ABC anchor George Stephanopoulos on Sunday grilled the new director of the Office of Management and Budget over Republicans’ plan to replace the Affordable Care Act, known as Obamacare.
In an interview on “This Week,” Stephanopoulos pressed Mick Mulvaney over whether President Donald Trump was walking back his wildly ambitious campaign promises to repeal Obamacare while replacing it with a plan that offered more coverage at a cheaper price while not making cuts to Medicare or Medicaid.
“So far, the independent analyses of your bill show that 6 to 15 million Americans are going to lose their coverage they now have under Obamacare, and there will be about $370 billion less in federal funding for Medicaid for the next 10 years,” the anchor said. “So how do square that impact with the president’s promises?”
Mulvaney argued that the analyses of the effects of the replacement plan introduced last week by House Republicans, called the American Healthcare Act, overestimated the positive impact of Obamacare, saying struggling insurance markets in some states may not increase coverage.
He added that when he was a member of Congress, he purchased healthcare through one of the exchanges.
“I was on Obamacare when I was in the House. My family deductibles were over $15,000 a year. Other folks who don’t make as much money as I did were on the exact same plan. Do you think they could afford to go to the doctor? That’s what we’re trying to fix – not coverage for people, not coverage they can’t afford, but care they an afford.”
Stephanopoulos continued to press the new OMB director. He cited analyses from the nonpartisan Joint Tax Committee, which has concluded that the bill will provide hundreds of billions in tax cuts to Americans making over $1 million annually, and the interest group AARP, which said the legislation would force older Americans and people who make less to pay more for insurance. “How is that fair?” Stephanopoulos asked.
Mulvaney dismissed the estimates, arguing that the AARP was “not in the business of fixing things” and instead was “trying to protect their own self-interests to and to raise money.” “That’s the same group, AARP, that did the television ads of a guy that looks a lot like Paul Ryan pushing granny off the edge of a cliff back when we first started talking about budgetary reforms back in 2010. And my guess is that the millions of emails that that group and other groups are sending out today have a little ‘click here to donate’ button at the bottom,” Mulvaney said.
The exchange became heated after Mulvaney disagreed with the point that critics claimed the plan was a “massive transfer of wealth from lower-income Americans to upper-income Americans.”
“Millions are going to be paying more and the wealthy are going to be getting a tax cut. But let me move on now to the state of the union,” Stephanopoulos said. “George, I’m sorry – I won’t let you move on from that,” Mulvaney interjected. “I mean, you’re taking that as if it’s gospel truth. That’s the argument of a group of people who don’t like the bill. So we repeal the taxes in Obamacare. It’s what the Republicans have done from the very beginning. The fact that certain groups will pay less tax is not central to the issue. We’ve done this in a fashion that allows the people who cannot afford healthcare now to get it.”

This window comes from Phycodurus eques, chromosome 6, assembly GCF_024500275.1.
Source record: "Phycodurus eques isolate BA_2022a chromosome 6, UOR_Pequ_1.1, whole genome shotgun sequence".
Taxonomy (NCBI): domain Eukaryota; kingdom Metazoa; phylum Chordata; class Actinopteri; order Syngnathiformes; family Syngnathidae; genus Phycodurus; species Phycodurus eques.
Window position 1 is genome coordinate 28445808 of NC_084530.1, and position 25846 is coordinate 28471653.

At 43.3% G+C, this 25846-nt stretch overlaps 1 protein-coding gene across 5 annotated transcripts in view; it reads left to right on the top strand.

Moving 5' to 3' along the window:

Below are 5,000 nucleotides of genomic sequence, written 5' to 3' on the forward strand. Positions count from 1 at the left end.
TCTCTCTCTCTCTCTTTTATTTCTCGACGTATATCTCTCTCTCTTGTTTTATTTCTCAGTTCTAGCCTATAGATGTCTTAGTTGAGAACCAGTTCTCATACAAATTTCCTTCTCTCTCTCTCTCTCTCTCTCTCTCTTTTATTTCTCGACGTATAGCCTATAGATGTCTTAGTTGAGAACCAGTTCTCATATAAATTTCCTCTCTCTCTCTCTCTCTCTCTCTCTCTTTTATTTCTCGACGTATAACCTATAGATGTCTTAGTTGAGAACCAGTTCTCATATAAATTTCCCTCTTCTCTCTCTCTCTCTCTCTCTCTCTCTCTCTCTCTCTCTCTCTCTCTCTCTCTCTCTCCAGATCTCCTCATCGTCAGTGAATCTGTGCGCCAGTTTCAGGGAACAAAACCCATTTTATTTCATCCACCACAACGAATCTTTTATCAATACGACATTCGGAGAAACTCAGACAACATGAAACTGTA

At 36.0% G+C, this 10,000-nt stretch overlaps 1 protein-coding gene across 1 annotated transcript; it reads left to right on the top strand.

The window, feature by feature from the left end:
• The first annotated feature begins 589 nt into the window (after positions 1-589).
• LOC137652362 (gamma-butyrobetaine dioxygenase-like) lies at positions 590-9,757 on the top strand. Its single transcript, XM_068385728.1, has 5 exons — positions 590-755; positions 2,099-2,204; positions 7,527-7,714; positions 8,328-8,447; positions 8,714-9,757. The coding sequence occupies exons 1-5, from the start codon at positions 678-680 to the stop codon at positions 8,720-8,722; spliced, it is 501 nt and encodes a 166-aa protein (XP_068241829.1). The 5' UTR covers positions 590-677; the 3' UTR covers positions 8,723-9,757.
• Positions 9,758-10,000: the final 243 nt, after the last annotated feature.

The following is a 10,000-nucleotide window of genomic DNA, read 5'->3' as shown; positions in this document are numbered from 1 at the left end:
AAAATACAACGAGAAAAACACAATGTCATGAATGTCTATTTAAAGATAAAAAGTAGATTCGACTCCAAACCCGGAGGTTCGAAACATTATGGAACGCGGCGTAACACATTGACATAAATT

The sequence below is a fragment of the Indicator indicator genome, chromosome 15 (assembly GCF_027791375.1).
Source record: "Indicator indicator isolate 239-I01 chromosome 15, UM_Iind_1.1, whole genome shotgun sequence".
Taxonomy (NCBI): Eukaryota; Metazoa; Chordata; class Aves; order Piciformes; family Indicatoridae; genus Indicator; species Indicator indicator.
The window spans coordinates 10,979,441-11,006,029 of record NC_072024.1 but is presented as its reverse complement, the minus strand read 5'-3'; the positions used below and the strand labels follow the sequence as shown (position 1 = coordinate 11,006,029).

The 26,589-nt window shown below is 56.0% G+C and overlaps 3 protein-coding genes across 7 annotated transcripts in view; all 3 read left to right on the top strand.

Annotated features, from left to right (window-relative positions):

The two continued to spar over the president’s promise, which Mulvaney claimed would expand “care,” but may not extend “coverage.”
“Those who are getting subsidies right now, they’re going to be getting fewer. The tax credit is going to be worth less than the subsidies and insurance companies are going to be free, under your bill, to charge older Americans more,” the ABC anchor said. “You’re falling into the exact same trap I talked about at the opening of this segment. You’re worried about getting people covered,” Mulvaney said, before Stephanopoulos cut him off.
“The president said he wanted everyone covered, sir. The president said that,” Stephanopoulos interjected. “He wants everybody to get care. And that’s what we are doing,” Mulvaney replied. “That’s not what he said. The president said he wants to everyone covered,” Stephanopoulos said.
Following the bill’s introduction last week, many politicians and groups from the right and left sides of the political spectrum panned its proposals.
While the bill is likely to face universal opposition from Democrats in both chambers of Congress, it is unclear whether it even has the necessary Republican support to pass.
Many members of the House Freedom Caucus, a coalition of the most conservative members of the House, have publicly opposed the current version of the bill, arguing that the bill does not adequately eliminate some of the tax credits imposed by Obamacare.
Some Senate Republicans like Sen. Tom Cotton voiced similar concerns with the bill, arguing that not only was it moving too fast through the House, but that it also risked an electoral backlash for Republicans if it passed.
“I’m afraid that if they vote for this bill, they are going to put the House majority at risk next year,” Cotton said on “This Week” on Sunday.
He added: “We should take a pause, try to solve as many as the problems on both Medicaid and the individual insurance market in this bill in the House, and then allow the Senate to take its work up.”